Republicans Are the Only Politicians Trying to Save the Economy for Millennials
According to the trustees who oversee Social Security, Medicare, and Medicaid — Treasury Secretary Tim Geithner, Social Security Commissioner Michael J. Astrue, Labor Secretary Hilda Solis, and Health and Human Services Secretary Kathleen Sebelius — the nation's entitlement programs are going bankrupt even faster than predicted.
The trust funds that support Social Security will run dry by 2033. Medicare’s hospital insurance fund is projected to run out of money by 2024. The federal government will spend more than $668 billion on anti-poverty programs this year, an increase of 41%, or more than $193 billion, since President Barack Obama took office. State and local government expenditures will amount to another $284 billion, bringing the total to nearly $1 trillion in 2012.
The Obama administration, along with Congressional Democrats and even some Republicans, has allowed entitlement spending to blow out of control without doing a thing to reform these programs and keep their sustainability intact. Rep. Paul Ryan (R–Wisc.) is one of the only leaders brave enough to step forward and present entitlement reform proposals that could potentially be around long enough for the next generation to have a social safety net.
And here’s the cruelest part of the joke: It is leaders like Ryan who are getting demagogued.
More than 55 million retirees, disabled workers, spouses, and children receive Social Security. In 2011, Social Security paid $596.2 billion in retirement benefits to 44.8 million Americans and $128.9 billion in disability benefits to 10.6 million recipients. About 50 million people are covered by Medicare, which spent another $572 billion in 2011. The largest welfare program is Medicaid, which provides benefits to 49 million Americans and cost more than $228 billion last year. The second runner up is the food stamp program, with 41 million participants and a cost of nearly $72 billion.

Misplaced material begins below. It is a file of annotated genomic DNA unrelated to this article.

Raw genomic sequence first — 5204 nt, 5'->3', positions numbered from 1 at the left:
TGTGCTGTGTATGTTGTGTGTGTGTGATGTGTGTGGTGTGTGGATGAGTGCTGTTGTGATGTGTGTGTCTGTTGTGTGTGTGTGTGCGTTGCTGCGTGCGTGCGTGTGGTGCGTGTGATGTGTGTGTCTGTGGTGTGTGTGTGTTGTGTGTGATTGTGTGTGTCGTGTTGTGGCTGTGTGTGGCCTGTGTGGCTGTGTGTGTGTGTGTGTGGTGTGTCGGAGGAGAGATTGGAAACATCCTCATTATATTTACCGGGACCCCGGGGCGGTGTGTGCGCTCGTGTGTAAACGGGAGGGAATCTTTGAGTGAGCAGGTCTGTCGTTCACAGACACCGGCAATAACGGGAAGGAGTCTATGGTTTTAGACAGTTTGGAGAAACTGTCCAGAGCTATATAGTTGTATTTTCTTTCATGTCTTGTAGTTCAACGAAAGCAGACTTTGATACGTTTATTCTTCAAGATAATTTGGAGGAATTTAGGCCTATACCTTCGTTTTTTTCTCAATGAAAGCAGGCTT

That’s a total of almost 200 million Americans – nearly two-thirds of the entire population – receiving Social Security, Medicare, Medicaid, or welfare, at a price tag of about $1.6 trillion in 2011 alone. Entitlements now eat up 65.1% of tax dollars (or about as much as the population receiving entitlement benefits), skyrocketing up from 25.4% just 50 years ago.
Yes, part of it is due to a large baby boomer generation reaching retirement age. Yes, part of it is due to the 2008 recession. But, the biggest part of them all is politicians’ reluctance to risk short term unpopularity to fix the long term sustainability of these social safety nets – starting with the president.
Obama has taken a hands off approach when it comes to addressing entitlement reform – the only exception being a willingness to raise the retirement age by two years to 67. That’s the least of what needs to be done. The average life expectancy for Americans, when Social Security was enacted in 1935, was 62. Today, it’s 78, while the eligibility age (65) has remained unchanged for the last 77 years.